Sunday, 25 September 2011

(Homo)normative legal discourses and the queer challenge

I promised in the Summer that I would publish my my most recent article on here once it was available.  It's not yet available on Hein but it is here.  I'd appreciate any feedback/thoughts.  I'm aiming to speak further about this work at conferences over the next 9 months but funding is rather tight at the moment.You can make the Slideshare viewer full screen (the arrow icon, bottom right corner of the pane) or if you click the underlined title/link below you will have the option to 'download' (and then print, read more easily) from the Slideshare site.(Homo)normative legal discourses and the queer challenge
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Elly said...

Interesting article.

One note: Mark Simpson does not 'claim' to have coined the term 'metrosexual' - he did coin it. And you can reference that coinage in his book Metrosexy (2011) if you like.

However I think your paper is 'homonormative' itself as it is talking about queer people as 'gay' and 'lesbian' and ignoring bisexual people, trans people, gender queer people, and people who do not identify as 'queer' at all, but still practice queer sexualities.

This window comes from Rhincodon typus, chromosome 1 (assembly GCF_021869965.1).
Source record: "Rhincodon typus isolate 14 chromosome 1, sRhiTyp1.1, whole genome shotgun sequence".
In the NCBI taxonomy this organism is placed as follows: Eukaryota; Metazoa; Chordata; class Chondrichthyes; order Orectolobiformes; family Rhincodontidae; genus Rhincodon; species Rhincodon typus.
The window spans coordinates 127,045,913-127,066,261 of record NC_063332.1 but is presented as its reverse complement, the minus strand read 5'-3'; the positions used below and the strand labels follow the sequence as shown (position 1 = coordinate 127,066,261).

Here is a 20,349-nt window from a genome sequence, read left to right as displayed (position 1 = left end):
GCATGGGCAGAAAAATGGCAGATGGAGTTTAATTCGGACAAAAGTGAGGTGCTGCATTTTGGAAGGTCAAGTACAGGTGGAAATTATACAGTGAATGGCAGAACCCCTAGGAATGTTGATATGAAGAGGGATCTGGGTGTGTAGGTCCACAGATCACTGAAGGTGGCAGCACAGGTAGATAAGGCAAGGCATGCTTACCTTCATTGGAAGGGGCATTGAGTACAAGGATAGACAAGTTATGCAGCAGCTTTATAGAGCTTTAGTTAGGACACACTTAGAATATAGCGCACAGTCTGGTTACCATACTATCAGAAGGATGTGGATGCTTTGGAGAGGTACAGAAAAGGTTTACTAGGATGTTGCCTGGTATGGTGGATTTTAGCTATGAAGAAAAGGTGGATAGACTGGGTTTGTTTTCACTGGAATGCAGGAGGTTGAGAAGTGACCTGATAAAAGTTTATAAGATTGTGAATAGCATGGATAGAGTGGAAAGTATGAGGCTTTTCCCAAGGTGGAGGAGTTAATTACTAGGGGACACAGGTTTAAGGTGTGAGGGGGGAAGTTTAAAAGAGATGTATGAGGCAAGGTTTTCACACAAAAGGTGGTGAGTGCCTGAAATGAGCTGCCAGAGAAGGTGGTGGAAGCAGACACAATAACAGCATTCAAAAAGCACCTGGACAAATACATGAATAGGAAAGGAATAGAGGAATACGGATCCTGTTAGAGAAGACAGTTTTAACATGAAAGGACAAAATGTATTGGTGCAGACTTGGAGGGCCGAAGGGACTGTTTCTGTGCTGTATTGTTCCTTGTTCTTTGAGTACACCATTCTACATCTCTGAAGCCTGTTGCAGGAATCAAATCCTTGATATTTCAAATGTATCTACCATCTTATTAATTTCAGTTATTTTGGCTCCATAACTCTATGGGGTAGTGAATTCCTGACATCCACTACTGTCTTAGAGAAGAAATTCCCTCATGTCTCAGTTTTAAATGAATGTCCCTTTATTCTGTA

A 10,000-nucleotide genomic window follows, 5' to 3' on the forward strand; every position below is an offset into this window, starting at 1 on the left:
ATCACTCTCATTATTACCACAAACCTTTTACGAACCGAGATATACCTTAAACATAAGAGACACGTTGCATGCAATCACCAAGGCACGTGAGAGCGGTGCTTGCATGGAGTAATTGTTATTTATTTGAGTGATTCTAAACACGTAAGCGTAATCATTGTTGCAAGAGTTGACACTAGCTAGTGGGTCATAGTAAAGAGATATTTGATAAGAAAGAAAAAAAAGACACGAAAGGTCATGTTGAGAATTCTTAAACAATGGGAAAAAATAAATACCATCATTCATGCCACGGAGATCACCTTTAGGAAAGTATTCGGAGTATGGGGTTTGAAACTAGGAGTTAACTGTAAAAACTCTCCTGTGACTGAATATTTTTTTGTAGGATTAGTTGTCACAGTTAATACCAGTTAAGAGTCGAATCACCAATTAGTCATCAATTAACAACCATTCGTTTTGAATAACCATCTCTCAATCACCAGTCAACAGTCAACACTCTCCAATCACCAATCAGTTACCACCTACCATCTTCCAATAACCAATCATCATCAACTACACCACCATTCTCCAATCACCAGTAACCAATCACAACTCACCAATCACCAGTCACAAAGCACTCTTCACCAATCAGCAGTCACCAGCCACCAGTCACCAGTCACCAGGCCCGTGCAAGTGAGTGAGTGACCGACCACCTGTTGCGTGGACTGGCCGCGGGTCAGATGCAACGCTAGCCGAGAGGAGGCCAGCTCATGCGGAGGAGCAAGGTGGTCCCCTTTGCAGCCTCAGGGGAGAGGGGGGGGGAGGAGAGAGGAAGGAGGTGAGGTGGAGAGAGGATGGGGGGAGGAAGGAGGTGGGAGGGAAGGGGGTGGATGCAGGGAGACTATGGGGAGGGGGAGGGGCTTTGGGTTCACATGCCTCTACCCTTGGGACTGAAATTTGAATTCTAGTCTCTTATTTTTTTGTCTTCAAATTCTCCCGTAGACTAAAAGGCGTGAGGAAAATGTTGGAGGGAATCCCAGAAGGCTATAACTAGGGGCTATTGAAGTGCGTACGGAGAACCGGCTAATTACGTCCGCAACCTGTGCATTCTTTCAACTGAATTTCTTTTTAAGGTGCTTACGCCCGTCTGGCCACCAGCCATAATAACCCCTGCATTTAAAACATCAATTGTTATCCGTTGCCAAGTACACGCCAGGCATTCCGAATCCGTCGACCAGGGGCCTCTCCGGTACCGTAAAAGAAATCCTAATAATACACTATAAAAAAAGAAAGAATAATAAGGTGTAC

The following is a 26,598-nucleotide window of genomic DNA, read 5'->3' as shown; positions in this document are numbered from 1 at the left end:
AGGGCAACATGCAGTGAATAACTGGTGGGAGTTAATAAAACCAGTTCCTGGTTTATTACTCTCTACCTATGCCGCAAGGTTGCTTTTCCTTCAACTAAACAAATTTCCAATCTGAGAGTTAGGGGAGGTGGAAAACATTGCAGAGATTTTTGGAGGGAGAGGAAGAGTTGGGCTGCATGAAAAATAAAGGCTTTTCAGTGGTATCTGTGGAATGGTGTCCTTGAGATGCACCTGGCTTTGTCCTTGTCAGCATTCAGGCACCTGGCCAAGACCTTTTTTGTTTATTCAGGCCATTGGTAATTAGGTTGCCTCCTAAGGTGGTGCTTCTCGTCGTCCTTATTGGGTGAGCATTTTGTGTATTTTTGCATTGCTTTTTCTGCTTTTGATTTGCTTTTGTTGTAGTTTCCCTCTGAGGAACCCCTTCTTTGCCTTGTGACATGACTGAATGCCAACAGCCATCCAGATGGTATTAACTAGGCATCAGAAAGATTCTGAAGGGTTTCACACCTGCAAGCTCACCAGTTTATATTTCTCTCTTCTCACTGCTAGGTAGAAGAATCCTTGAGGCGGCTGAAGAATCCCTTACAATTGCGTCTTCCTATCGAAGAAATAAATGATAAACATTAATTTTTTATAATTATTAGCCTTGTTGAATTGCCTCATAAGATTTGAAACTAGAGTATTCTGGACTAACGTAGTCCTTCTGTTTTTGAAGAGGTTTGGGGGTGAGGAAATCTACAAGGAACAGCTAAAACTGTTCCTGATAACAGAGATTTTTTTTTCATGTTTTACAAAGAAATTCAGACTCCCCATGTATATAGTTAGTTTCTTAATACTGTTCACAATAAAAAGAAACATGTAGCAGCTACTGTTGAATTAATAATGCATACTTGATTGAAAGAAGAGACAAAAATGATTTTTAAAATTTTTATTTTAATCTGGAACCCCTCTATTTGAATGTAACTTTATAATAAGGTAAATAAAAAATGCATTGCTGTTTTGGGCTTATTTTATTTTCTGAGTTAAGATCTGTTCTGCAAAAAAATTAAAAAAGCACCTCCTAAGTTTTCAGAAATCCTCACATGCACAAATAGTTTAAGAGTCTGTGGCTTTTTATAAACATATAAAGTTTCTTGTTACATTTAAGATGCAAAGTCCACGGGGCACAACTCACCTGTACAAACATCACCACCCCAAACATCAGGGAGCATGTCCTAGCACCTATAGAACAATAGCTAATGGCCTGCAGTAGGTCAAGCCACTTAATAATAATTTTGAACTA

You also seem to be suggesting it is queer men who are challenging homonormativity by practising bareback sex or having sex in public places for example. Are men more challenging to homonormativity than women? If you think that, I think you should explain how and why.

And, in keeping with Foucault's point at the end, sexuality has to be examined in terms of 'who is speaking' and the institutional power in which they speak.

You are a white gay male academic with all the institutional power that goes with that, and if you do not reflect on your own position when speaking you are also contributing to reinforcing 'homonormativity'.

Elly said...

I also think Simpson's theory of metrosexuality is as big, if not a bigger challenge to 'homonormativity' than Anti Gay.

Because metrosexuality focuses on the blurring of boundaries between 'gay' and 'straight'. Part of the reason Simpson rejects the 'gay' identity is that he rejects how it suggests only 'gay men' have sex with other 'gay men'. That's why bisexuality is so important, because it throws that assumption out of the window.

And metrosexuality includes elements of 'bisexuality' - men inviting the gaze and attention of other men, without having to embody a gay identity.

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